Officially the AEIC is fully supportive of Solar Energy as a viable technology but are in concurrence with Dr. Lomborg’s findings. Significant investment in this technology by Government entities to subsidize the industry as a primary energy source for the purpose of reduced CO2 emissions and Hydro Carbon energy consumption will have a negligible effect on Human caused climate change at a huge cost per KW to the end user. Investment in solar energy technology for the purpose of scientific advancements is plausible, however massive investment in solar energy as a future primary energy source is not a feasible means to solve the worlds energy needs.

  3. CommentedDoug Bishop

    This paragraph is completely incorrect - actually 2% in 2010 and >3% of energy in 2011 was from solar. Germans paid ~3x american energy costs BEFORE the solar subsidies. The total solar subsidy accounts for a very small fraction of difference in energy costs with US (or other European countries)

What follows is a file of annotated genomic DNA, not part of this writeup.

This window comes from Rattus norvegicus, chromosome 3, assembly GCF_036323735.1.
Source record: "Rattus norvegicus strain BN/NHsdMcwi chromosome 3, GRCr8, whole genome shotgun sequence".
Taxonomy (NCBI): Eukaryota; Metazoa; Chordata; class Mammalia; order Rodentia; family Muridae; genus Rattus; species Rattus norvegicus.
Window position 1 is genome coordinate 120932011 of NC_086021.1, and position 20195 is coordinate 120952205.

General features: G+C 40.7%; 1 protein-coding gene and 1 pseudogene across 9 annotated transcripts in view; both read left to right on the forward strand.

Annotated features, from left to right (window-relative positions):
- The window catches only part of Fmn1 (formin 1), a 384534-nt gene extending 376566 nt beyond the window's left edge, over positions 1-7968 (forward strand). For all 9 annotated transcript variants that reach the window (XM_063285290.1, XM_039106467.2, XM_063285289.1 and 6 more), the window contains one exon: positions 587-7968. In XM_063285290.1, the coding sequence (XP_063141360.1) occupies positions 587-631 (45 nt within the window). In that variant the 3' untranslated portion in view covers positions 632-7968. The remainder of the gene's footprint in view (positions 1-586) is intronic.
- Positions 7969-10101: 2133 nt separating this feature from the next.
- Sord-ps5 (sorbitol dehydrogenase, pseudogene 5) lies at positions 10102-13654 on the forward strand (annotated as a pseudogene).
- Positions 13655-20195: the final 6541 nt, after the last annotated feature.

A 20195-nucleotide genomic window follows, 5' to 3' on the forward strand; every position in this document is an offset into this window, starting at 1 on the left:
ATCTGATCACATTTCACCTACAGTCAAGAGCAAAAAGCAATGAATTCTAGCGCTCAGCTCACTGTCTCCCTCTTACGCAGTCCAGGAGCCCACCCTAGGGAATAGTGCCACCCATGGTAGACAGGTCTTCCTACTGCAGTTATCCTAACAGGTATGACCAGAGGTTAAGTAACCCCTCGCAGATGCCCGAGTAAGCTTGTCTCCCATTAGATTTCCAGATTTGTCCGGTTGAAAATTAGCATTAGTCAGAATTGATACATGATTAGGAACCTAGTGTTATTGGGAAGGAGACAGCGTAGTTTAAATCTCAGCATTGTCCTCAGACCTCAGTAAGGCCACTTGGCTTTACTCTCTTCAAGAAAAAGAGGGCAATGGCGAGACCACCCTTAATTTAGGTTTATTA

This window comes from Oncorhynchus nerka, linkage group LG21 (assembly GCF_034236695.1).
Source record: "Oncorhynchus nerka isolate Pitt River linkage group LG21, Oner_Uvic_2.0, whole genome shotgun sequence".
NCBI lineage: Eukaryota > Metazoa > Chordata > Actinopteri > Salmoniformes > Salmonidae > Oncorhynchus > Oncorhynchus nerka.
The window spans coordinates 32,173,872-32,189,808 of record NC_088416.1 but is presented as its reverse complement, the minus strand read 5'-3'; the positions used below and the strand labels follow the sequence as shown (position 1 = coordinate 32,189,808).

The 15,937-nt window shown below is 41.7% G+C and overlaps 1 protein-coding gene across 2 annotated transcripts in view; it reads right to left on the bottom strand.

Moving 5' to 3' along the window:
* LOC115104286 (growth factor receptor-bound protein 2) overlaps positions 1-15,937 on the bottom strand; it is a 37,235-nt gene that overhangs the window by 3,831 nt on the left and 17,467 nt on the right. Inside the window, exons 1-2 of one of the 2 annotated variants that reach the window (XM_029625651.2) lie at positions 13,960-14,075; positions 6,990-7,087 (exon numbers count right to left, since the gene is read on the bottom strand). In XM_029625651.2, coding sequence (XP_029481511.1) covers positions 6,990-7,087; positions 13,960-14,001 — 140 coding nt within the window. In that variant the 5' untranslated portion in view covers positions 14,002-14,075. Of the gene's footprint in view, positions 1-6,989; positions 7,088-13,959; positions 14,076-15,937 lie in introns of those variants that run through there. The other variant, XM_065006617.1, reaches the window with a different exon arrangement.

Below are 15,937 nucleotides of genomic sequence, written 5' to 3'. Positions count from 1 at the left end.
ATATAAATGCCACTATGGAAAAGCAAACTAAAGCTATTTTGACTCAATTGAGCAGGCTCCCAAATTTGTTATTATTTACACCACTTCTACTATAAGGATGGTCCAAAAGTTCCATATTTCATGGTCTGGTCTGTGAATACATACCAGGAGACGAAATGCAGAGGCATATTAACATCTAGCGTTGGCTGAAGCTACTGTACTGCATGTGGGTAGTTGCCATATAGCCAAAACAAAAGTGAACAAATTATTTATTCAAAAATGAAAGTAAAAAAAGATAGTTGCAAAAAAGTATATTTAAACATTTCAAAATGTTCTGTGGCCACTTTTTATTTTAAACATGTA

4. CommentedDoug Bishop

    $260 is incorrect - even assuming all 7.5gw installed at the maximum 2011 subsidy of 0.28E/kwh --> it will be ~1 billion Euros which works out to less than 10 euros per person/yr. It in fact will be less than that. (assuming 11% capacity factor in crappy german weather)

  5. CommentedDoug Bishop

    There are valid reasons to argue that Germany's solar policy has not been an efficient government investment, but this article completely overstates the case, with a misleading perspective and important factual errors. Solar provided ~3% of German energy (NOT 0.3%) in 2011. While the cost listed is accurate - it is the cumulative cost obligated over 20 years! Germany is actually paying somewhere on the order of 7billion euro's per year in 2011. High German energy costs are NOT explained by the solar subsidies - totaling ~50 euro per person/ year. This represents a small fraction of the difference in energy price between Germany and the US.